Monday, 14 March 2016

Today's Small Beauties


Waking up feeling all snuggly.

The number of lovely bottles of bathing deliciousness that I have unearthed in my massive campaign of decluttering. Today, I had a wondrous shower with vanilla pong for company.

Remembering Tony Benn, who died 14th March 2014.

Badger Monday, a campaign against the cull on Twitter. It heartens me.

Learning that badgers helps to spread primroses, through their digging up of worms, and hugely help with the growth of difficult to propagate wild cherry trees, by eating the fruit and then leaving the stones in helpful little badger poo piles. How deeply they shape our land.

Learning that our British badgers are unusual in living in such close knit family groups. Apparently in the rest of the world they are much more solitary. Ours are truly special; independently minded island-dwelling beings, just like us. It has been a learning about badgers day.

The beautiful sunshine spring warmth of the day.

Buses coming just when I needed them and drivers being kind.

Speaking to a man who knew about vans. I like a man who knows about vans.

Small girls with shiny pony-tailed hair. There is something so sweetly hopeful and innocent about them.

Extra small children all shouting "fee fi fo fum!!!"

A lovely patch of red deadnettle and a bumblebee foraging on daisies.

The hope of a heron.

Blackthorn flowers like bright little stars.

Himself giving me a lecture on the way to fold socks, and folding in general. I love him for that.

The continuing making of brave moves towards a wiser, wilder, truer life.

Finding a tiny 200 year old Scottish Blackhouse with whitewashed walls for sale on the island of Tiree. I am making plans to move in immediately (if only!). I will send my dreaming there tonight.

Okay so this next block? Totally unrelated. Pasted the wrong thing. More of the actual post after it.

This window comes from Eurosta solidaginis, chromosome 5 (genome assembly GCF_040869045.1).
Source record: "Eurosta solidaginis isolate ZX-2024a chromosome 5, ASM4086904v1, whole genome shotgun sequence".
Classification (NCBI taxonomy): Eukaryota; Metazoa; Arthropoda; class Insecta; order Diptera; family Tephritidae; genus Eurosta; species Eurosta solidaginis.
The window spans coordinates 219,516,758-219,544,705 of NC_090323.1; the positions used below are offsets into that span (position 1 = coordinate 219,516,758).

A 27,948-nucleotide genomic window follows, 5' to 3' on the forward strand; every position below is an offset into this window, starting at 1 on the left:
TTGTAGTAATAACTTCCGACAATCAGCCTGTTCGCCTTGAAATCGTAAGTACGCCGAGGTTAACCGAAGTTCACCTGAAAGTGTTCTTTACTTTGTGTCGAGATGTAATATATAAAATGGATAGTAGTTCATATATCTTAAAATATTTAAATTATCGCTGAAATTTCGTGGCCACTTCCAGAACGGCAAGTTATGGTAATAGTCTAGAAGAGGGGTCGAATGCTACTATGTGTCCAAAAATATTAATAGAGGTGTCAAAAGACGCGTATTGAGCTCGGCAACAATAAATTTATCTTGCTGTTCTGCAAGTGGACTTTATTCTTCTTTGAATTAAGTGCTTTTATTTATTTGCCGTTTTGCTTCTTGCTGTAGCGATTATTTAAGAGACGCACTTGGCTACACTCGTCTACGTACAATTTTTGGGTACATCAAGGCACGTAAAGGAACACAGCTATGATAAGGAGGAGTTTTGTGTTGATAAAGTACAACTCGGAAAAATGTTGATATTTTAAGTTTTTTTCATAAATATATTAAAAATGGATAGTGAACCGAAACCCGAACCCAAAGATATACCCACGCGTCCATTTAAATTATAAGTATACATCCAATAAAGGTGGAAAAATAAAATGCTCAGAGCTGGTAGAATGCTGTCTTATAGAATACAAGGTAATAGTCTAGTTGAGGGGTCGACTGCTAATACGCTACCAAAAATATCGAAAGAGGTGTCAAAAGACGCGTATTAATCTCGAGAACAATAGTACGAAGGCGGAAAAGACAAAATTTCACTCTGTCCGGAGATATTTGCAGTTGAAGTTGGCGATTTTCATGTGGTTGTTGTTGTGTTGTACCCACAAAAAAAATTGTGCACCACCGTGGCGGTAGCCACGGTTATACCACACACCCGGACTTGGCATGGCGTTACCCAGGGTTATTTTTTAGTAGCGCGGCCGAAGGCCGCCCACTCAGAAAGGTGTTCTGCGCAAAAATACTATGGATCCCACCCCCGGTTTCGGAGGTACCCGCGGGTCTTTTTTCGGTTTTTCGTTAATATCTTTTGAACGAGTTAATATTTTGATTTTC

Talking to a dear friend on the phone. I have a little bit of a phone phobia so that is a small victory, and it is always good to talk to a friend.

6 comments:

  1. Just finding this, Jacqueline...so peaceful and good. Badgers, sigh. I keep what I learned from a Country Living article several years ago in mind often, with a farmer's understanding of why the badgers are afflicted, which I would simplistically sum up as man's lack of understanding about interconnected and cause and effect. In our country, they are finally coming to an understanding about all that beavers so to keep things in harmony and are leaving them alone more and more. Gratitude to you for all that you share. xo

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    1. Thank you so much, Lesley. How lovely to find your comment here today and yes, I agree. Often when we see a creature as a 'problem' it is just that we can't see deeply enough into the web of things. I am glad to hear that the beavers are beginning to be seen for the wonders that they are in your own land. Some have been released here and a debate raged for a while but we, and they, seem to have settled into better relationship for now ~ I hope. The badgers definitely need more work. Their presence is so important in our land. What we are doing to them is unforgivable but it will get better. I have trust in the good of things xx

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  2. Hello, Jacqueline. I discovered your blog after reading Sharon Blackie's recent book, and have been particularly inspired by your belief that seeing beauty is a radical act of rebellion. Your posts of small beauties are like little boxes of jewels, honey-sweet and nourishing. Thank you. I look forward to exploring further.

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    1. Thank you so much, Therese. How lovely that you found me in that way. I am still exploring Sharon's book myself and am finding much inspiration for my own journey. I am deeply touched that I have in some way inspired you. I am ever in awe of the threads and webs that we weave. I have been absent from my blog for a few months, as I have been moving house, but I am back to it now so thank you for the affirmation that that matters x

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Thank you so much for taking the time to comment. I genuinely do appreciate and value what people have to say.